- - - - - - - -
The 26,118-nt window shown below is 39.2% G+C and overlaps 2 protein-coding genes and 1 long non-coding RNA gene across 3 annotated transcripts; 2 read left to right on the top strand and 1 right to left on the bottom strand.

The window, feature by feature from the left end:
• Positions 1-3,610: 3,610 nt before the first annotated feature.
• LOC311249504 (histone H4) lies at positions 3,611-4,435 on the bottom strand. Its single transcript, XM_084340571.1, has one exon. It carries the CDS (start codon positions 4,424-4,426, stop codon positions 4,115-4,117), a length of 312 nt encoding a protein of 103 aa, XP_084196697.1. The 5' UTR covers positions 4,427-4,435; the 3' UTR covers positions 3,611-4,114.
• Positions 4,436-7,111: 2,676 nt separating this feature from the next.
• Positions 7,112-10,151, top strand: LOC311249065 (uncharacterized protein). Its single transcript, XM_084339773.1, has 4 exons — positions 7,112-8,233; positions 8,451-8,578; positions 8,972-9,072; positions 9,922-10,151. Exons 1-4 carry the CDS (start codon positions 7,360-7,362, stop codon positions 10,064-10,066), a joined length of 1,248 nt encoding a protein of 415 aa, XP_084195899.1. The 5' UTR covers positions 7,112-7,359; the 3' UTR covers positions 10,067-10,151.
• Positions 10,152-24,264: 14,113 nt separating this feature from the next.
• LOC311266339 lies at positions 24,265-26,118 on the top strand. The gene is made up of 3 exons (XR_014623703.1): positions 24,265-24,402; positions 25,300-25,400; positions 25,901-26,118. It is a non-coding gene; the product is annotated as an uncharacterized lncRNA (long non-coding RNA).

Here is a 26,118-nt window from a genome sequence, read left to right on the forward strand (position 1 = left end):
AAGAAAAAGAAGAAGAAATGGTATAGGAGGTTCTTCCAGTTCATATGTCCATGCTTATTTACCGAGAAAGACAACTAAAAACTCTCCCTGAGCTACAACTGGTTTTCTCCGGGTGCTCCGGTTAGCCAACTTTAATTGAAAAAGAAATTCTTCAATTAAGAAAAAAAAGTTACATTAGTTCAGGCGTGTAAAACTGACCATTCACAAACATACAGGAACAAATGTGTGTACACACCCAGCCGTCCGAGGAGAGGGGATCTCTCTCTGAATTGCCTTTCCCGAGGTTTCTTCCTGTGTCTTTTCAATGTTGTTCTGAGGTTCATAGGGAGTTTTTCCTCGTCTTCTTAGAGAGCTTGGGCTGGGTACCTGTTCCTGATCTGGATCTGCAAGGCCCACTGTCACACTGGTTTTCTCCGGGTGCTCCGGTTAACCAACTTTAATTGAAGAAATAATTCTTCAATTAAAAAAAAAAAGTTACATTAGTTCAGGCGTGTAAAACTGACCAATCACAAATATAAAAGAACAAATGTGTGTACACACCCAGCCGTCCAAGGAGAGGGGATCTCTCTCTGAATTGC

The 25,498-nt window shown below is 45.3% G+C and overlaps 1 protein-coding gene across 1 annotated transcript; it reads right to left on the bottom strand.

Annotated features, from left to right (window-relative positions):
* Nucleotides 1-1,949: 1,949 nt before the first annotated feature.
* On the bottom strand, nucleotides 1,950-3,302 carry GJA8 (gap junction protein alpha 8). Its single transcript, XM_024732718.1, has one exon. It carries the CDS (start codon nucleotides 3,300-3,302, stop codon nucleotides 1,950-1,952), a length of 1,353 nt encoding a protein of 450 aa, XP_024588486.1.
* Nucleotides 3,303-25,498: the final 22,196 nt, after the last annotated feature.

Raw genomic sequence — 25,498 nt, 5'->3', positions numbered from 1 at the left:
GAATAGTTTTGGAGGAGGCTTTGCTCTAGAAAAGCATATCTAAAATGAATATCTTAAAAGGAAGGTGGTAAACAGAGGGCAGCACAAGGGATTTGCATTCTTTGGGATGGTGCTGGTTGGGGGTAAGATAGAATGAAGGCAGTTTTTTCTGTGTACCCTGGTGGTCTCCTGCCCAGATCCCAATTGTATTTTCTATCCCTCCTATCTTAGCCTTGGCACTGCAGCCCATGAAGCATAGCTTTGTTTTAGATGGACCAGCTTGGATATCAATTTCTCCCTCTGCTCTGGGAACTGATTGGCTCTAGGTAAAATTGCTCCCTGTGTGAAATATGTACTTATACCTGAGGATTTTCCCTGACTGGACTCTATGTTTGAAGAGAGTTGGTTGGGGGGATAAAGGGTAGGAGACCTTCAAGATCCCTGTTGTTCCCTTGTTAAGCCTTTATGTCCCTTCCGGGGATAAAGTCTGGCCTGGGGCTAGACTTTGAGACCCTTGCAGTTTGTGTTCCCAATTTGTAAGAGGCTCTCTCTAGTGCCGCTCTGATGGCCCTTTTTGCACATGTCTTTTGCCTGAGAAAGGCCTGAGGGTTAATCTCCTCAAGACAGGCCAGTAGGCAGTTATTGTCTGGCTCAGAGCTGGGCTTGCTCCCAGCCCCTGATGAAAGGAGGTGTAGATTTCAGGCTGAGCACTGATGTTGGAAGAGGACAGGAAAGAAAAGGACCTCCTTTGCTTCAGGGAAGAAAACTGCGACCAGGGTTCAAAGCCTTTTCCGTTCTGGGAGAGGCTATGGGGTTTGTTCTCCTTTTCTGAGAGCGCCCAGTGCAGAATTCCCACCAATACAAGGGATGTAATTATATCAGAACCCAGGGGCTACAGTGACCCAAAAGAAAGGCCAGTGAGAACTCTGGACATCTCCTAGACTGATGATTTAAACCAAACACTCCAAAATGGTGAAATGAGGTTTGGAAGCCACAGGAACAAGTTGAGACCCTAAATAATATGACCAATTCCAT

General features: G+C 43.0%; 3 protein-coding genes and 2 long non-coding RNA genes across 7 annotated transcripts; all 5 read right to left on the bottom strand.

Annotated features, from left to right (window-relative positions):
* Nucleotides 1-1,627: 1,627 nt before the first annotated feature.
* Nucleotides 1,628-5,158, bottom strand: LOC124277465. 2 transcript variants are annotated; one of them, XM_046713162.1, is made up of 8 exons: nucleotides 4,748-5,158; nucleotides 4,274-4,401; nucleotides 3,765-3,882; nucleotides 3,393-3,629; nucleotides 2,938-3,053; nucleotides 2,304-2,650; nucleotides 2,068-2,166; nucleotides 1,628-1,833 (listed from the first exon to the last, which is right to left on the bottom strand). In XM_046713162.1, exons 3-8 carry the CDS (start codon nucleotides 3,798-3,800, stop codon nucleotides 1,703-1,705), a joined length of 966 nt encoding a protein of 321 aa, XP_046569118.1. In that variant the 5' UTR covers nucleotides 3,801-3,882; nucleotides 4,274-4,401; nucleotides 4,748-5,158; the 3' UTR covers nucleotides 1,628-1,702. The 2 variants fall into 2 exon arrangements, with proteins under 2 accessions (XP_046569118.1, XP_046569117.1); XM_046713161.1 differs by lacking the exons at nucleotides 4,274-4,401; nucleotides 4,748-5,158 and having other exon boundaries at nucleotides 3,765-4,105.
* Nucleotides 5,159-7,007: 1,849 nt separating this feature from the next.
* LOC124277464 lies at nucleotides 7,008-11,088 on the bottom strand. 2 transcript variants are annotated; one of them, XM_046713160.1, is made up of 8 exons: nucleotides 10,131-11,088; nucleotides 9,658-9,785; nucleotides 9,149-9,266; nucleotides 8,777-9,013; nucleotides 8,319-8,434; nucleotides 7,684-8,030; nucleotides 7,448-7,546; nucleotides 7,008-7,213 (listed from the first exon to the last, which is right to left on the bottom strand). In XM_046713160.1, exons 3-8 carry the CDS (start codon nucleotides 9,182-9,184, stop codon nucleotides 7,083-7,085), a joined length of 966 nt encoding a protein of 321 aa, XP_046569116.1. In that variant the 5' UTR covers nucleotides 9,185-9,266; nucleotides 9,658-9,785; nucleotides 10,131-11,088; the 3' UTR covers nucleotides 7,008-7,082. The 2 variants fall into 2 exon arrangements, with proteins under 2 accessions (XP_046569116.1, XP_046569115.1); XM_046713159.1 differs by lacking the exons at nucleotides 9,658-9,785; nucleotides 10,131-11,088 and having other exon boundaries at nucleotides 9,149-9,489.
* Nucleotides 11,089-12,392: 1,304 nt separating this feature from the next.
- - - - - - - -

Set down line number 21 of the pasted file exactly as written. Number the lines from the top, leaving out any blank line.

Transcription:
* Nucleotides 1,628-5,158, bottom strand: LOC124277465. 2 transcript variants are annotated; one of them, XM_046713162.1, is made up of 8 exons: nucleotides 4,748-5,158; nucleotides 4,274-4,401; nucleotides 3,765-3,882; nucleotides 3,393-3,629; nucleotides 2,938-3,053; nucleotides 2,304-2,650; nucleotides 2,068-2,166; nucleotides 1,628-1,833 (listed from the first exon to the last, which is right to left on the bottom strand). In XM_046713162.1, exons 3-8 carry the CDS (start codon nucleotides 3,798-3,800, stop codon nucleotides 1,703-1,705), a joined length of 966 nt encoding a protein of 321 aa, XP_046569118.1. In that variant the 5' UTR covers nucleotides 3,801-3,882; nucleotides 4,274-4,401; nucleotides 4,748-5,158; the 3' UTR covers nucleotides 1,628-1,702. The 2 variants fall into 2 exon arrangements, with proteins under 2 accessions (XP_046569118.1, XP_046569117.1); XM_046713161.1 differs by lacking the exons at nucleotides 4,274-4,401; nucleotides 4,748-5,158 and having other exon boundaries at nucleotides 3,765-4,105.